But what do I know? I grew up on the wrong side of the tracks. I'd gladly meet you with pistols at dawn for the chance to go to Cornell and give myself and my progeny a better life. Ivy families breed more ivy grads and with equal determination, the ivy kid is going to have a hell of a lot easier time making the key business/alumni networking connections to propel themselves into the upper class. (I say this based on my own experience observing my wife's multi-generational ivy family)



GOOD post. And something that isn't often mentioned/thought about on here. This is doubly true for the OP since she's URM.


+ a whole bunch

cicely101
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Re: Fordham vs Cornell?

Postby cicely101 » Mon Dec 28, 2009 4:39 pm

So far, I'm leaning towards Cornell, but I'll be sad to leave the city and my family :?

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Philo38
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Re: Fordham vs Cornell?

Postby Philo38 » Mon Dec 28, 2009 4:49 pm

cicely101 wrote:So far, I'm leaning towards Cornell, but I'll be sad to leave the city and my family :?


If I had to put my vote in here I'm saying Cornell. The way this job market looks you want to give yourself the best opportunity you possibly can. Plus, new experiences are valuable right? Manhattan - Ithaca - Manhattan, here's to your rollercoaster of living experience.

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dudester
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Re: Fordham vs Cornell?

Postby dudester » Mon Dec 28, 2009 4:54 pm

cicely101 wrote:So far, I'm leaning towards Cornell, but I'll be sad to leave the city and my family :?


It's not like you're moving to China..

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Re: Fordham vs Cornell?

Postby awesomepossum » Mon Dec 28, 2009 5:09 pm

dudester wrote:
cicely101 wrote:So far, I'm leaning towards Cornell, but I'll be sad to leave the city and my family :?


It's not like you're moving to China..


truth.

don't be such a pansy.

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Re: Fordham vs Cornell?

Postby ashleigh » Mon Dec 28, 2009 5:11 pm

cicely101 wrote:So far, I'm leaning towards Cornell, but I'll be sad to leave the city and my family :?


I'll most likely be leaving my family in california for penn and I'm incredibly tight with them so I know how hard it can be. but the way I see it is:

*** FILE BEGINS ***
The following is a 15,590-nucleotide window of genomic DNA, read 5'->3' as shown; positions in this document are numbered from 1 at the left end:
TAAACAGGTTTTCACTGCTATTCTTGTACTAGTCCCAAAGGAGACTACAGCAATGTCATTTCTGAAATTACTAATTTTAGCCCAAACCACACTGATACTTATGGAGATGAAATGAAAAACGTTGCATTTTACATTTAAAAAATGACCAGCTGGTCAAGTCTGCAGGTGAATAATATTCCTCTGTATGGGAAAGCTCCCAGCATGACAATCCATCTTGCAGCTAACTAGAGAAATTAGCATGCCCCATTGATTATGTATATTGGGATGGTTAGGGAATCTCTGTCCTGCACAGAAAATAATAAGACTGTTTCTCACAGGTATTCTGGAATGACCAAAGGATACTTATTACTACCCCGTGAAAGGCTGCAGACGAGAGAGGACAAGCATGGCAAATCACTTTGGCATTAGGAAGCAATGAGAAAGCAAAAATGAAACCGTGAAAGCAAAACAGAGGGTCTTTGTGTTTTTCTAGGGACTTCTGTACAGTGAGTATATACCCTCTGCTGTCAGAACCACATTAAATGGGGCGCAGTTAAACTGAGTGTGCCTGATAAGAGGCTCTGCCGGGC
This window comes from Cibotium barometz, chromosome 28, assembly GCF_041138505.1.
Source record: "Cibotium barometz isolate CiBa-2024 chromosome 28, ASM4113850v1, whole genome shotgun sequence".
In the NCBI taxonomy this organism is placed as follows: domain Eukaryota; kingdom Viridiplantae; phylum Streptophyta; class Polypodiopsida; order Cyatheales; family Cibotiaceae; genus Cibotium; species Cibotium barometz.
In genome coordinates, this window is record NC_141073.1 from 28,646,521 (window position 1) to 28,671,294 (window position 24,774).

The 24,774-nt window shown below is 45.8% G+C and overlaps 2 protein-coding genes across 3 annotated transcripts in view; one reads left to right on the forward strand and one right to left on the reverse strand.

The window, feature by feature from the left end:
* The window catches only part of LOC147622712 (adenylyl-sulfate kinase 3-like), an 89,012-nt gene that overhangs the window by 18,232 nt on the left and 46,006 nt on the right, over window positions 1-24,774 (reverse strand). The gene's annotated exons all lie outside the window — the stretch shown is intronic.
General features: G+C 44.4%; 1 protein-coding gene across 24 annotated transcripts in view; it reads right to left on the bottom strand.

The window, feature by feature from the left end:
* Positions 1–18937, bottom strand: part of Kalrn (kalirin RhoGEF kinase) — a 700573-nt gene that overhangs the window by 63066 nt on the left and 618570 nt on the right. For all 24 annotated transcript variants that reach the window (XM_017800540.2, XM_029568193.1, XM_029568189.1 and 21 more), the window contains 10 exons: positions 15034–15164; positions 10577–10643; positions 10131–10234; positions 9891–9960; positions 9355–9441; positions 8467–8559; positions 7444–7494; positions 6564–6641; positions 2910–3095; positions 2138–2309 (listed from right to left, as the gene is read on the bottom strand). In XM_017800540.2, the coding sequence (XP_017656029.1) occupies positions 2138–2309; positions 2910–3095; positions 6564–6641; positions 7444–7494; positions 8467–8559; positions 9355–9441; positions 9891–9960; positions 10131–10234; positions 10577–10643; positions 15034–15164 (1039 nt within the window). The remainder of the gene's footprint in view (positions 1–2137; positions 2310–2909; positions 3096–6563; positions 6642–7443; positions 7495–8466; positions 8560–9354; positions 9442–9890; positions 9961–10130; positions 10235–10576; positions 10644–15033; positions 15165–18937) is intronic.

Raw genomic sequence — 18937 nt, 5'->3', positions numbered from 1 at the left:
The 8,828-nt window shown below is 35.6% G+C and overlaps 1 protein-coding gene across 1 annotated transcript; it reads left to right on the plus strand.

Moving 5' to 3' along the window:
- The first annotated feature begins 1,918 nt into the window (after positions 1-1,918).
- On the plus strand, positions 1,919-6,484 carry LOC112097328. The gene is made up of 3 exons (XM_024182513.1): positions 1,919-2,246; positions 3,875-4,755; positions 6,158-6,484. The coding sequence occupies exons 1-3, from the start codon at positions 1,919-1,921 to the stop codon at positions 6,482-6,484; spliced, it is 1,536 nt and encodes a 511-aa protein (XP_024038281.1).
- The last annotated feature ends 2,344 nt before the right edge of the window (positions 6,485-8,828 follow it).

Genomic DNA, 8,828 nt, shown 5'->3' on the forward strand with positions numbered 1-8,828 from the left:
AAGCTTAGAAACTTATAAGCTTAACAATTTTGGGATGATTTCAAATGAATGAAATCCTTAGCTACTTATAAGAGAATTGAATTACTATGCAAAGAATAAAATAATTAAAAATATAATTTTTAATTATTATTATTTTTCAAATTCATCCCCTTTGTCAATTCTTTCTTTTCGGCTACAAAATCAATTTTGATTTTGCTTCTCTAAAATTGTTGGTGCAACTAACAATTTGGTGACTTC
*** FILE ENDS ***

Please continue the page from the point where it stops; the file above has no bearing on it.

- you can always come back for summer associate positions in NYC
- being a student again means more time off for holidays/spring break when you can go back home
- at the end of the day, its only 3 yrs of your life for a degree that'll give you more freedom, flexibility, and opportunity for you and your family's future
- you're only a 4 hr drive away so can even come back home on long weekends!

really doesn't seem that bad to me. there are worse things.

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Philo38
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Re: Fordham vs Cornell?

Postby Philo38 » Mon Dec 28, 2009 5:15 pm

awesomepossum wrote:
dudester wrote:
cicely101 wrote:So far, I'm leaning towards Cornell, but I'll be sad to leave the city and my family :?


It's not like you're moving to China..


truth.

don't be such a pansy.


Yup.

Plus:

1. Cornell is a better school (T14).
2. Cornell has a better campus (IMO).
3. Cornell has a far better library.
4. Cornell will probably be cheaper once you factor in COL.
5. Ithaca has less distractions.
6. It's still driving distance from NYC.
7. You will be able to get a nicer place in Ithaca.
8. Crazy awesome Ivy league hockey rivalries would be delightfully elitist.

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Re: Fordham vs Cornell?

Postby Bankhead » Mon Dec 28, 2009 5:48 pm

rookhawk wrote:I cringe at this thread but its probably because I'm a parent and I see things differently today.

Beyond being a success in your own career, the greatest gift you can give your descendents is a legacy. If you're not upper class by birth with a name for yourself, for God's sake go to Ivy League Cornell over the other choice. Heriditary wealth is built one brick at a time.

But what do I know? I grew up on the wrong side of the tracks. I'd gladly meet you with pistols at dawn for the chance to go to Cornell and give myself and my progeny a better life. Ivy families breed more ivy grads and with equal determination, the ivy kid is going to have a hell of a lot easier time making the key business/alumni networking connections to propel themselves into the upper class. (I say this based on my own experience observing my wife's multi-generational ivy family)


This is a bit deluded. You speak as if going to Cornell Law automatically makes you a Kennedy or something.

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Re: Fordham vs Cornell?

Postby sibley » Mon Dec 28, 2009 5:49 pm

Bankhead wrote:
rookhawk wrote:I cringe at this thread but its probably because I'm a parent and I see things differently today.

Beyond being a success in your own career, the greatest gift you can give your descendents is a legacy. If you're not upper class by birth with a name for yourself, for God's sake go to Ivy League Cornell over the other choice. Heriditary wealth is built one brick at a time.